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   Chapter 4 No.4

Abbeychurch By Charlotte M. Yonge Characters: 14081

Updated: 2017-12-06 00:02

The clock was striking eight as the young ladies entered the house; but Dora was allowed to sit up a little longer to see her aunt, Mrs. Hazleby. It was not long before a loud knock at the door announced that lady's arrival.

Mrs. Hazleby was a tall bony Scotchwoman, with fierce-looking grey eyes. She gave Mrs. Woodbourne a very overpowering embrace, and then was careful to mark the difference between her niece, little Dora, whom she kissed, and the three elder girls, with whom she only shook hands. She was followed by her daughters-Harriet, a tall showy girl of sixteen, and Lucy, a pale, quiet, delicate-looking creature, a year younger. Rupert Merton was still missing; but his movements were always so uncertain, that his family were in no uneasiness on his account.

As Mrs. Woodbourne was advancing to kiss Harriet, a loud sharp 'yap' was heard from something in the arms of the latter; Mrs. Woodbourne started, turned pale, and looked so much alarmed, that Anne could not laugh. Harriet, however, was not so restrained, but laughed loudly as she placed upon a chair a little Blenheim spaniel, with a blue ribbon round his neck, and called to her sister Lucy to 'look after Fido.' It presently appeared that the little dog had been given to them at the last place where they had been staying on the road to Abbeychurch; and Mrs. Hazleby and her eldest daughter continued for some time to expatiate upon the beauty and good qualities of Fido, as well as those of all his kith and kin. He was not, however, very cordially welcomed by anyone at the Vicarage; for Mr. Woodbourne greatly disliked little dogs in the house, his wife dreaded them much among her children, and there were symptoms of a deadly feud between him and Elizabeth's only pet, the great black cat, Meg Merrilies. But still his birth, parentage, and education, were safe subjects of conversation; and all were sorry when Mrs. Hazleby had exhausted them, and began to remark how thin Elizabeth looked-to tell a story of a boy who had died of a fever, some said of neglect, at the school where Horace was-to hint at the possibility of Rupert's having been lost on the Scottish mountains, blown up on the railroad, or sunk in a steam-vessel-to declare that girls were always spoiled by being long absent from home, and to dilate on the advantages of cheap churches.

She had nearly all the conversation to herself, the continual sound of her voice being only varied by Harriet's notes and comments, given in a pert shrill, high key, and by a few syllables in answer from Lady Merton and Mrs. Woodbourne. The two gentlemen, happily for themselves, had a great quantity of plans and accounts of the church to look over together, which were likely to occupy them through the whole of Sir Edward's visit. Elizabeth was busy numbering the Consecration tickets for the next day, and Anne in helping her, so that they sat quietly together in the inner drawing-room during the greater part of the evening.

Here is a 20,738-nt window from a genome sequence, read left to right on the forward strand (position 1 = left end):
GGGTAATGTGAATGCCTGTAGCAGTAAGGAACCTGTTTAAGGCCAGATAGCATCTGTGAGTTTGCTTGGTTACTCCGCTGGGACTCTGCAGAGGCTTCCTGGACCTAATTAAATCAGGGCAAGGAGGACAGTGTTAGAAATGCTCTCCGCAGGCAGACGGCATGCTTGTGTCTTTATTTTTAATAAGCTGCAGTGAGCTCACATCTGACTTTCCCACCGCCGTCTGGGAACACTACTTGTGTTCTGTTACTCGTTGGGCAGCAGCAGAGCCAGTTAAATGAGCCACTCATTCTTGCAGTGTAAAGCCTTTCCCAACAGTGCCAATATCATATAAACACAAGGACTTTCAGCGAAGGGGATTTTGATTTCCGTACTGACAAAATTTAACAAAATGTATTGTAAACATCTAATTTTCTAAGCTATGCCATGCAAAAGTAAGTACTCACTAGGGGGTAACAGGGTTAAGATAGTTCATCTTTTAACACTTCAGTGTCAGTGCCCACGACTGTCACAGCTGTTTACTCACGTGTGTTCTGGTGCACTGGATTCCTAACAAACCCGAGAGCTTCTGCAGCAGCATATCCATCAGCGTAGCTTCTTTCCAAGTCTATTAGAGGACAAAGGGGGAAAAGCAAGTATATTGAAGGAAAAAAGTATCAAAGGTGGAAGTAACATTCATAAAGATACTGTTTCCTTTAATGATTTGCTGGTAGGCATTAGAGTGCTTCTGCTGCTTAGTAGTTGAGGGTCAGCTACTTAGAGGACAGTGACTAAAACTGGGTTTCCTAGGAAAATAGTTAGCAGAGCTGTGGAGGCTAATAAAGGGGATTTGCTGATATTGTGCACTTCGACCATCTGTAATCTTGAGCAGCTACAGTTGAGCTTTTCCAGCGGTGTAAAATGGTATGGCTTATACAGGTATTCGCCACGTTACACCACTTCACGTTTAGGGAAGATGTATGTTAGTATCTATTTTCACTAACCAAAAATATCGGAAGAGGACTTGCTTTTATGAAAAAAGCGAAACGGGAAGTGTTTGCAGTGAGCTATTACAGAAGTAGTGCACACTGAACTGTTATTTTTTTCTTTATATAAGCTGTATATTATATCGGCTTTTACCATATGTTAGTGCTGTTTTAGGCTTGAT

When they went up-stairs to bed, Elizabeth exclaimed, 'Oh! that horrid new bonnet of mine! I had quite forgotten it, and I must trim it now, for I shall not have time to-morrow morning. I will run to Kate and Helen's room, and fetch my share of the ribbon.'

As she returned and sat down to work, she continued, 'It is too much plague to quill up the ribbon as the others have theirs. It will do quite well enough plain. Now, Anne, do not you think that as long as dress is neat, which of course it must be, prettiness does not signify?'

'Perhaps I might think so, if I had to trim my own bonnets,' said Anne, laughing.

'Ah! you do not think so-Anne, you who have everything about you, from your shoe-strings upwards, in the most complete order and elegant taste. But then, you know, you would do quite as well if the things were ugly.'

'If I wore yellow gowns and scarlet bonnets, for instance?' asked Anne.

'No, no, that would not be modest,' said Elizabeth; 'you would be no longer a lady, so that you could not look lady-like, which I maintain a lady always is, whether each morsel of her apparel is beautiful in itself or not.'

'Indeed, Lizzie,' said Anne, 'I cannot say that I think as you do, at least as far as regards ourselves, I think that it may be possible to wear ugly things and still be lady-like, and I am sure I honour people greatly who really deny themselves for the sake of doing right, if anyone can seriously care for such a thing as dress; but I consider it as a duty in such as ourselves, to consult the taste of the people we live with.'